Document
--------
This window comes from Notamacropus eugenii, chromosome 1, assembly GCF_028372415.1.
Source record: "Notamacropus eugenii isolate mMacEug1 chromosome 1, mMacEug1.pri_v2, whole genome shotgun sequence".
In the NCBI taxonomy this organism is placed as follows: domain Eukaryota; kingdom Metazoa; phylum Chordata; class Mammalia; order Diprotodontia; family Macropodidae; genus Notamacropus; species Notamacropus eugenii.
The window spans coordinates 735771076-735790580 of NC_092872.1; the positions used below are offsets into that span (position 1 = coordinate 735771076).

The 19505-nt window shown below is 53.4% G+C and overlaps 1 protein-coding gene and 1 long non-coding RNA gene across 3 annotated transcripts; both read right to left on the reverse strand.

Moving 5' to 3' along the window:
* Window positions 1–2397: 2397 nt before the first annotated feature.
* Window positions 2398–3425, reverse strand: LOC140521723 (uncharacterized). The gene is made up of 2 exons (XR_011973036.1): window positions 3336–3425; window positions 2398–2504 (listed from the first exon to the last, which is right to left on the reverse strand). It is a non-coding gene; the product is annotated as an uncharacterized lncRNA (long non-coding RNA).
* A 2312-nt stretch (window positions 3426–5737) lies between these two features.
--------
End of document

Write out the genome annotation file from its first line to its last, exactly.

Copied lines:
This window comes from Notamacropus eugenii, chromosome 1, assembly GCF_028372415.1.
Source record: "Notamacropus eugenii isolate mMacEug1 chromosome 1, mMacEug1.pri_v2, whole genome shotgun sequence".
In the NCBI taxonomy this organism is placed as follows: domain Eukaryota; kingdom Metazoa; phylum Chordata; class Mammalia; order Diprotodontia; family Macropodidae; genus Notamacropus; species Notamacropus eugenii.
The window spans coordinates 735771076-735790580 of NC_092872.1; the positions used below are offsets into that span (position 1 = coordinate 735771076).

The 19505-nt window shown below is 53.4% G+C and overlaps 1 protein-coding gene and 1 long non-coding RNA gene across 3 annotated transcripts; both read right to left on the reverse strand.

Moving 5' to 3' along the window:
* Window positions 1–2397: 2397 nt before the first annotated feature.
* Window positions 2398–3425, reverse strand: LOC140521723 (uncharacterized). The gene is made up of 2 exons (XR_011973036.1): window positions 3336–3425; window positions 2398–2504 (listed from the first exon to the last, which is right to left on the reverse strand). It is a non-coding gene; the product is annotated as an uncharacterized lncRNA (long non-coding RNA).
* A 2312-nt stretch (window positions 3426–5737) lies between these two features.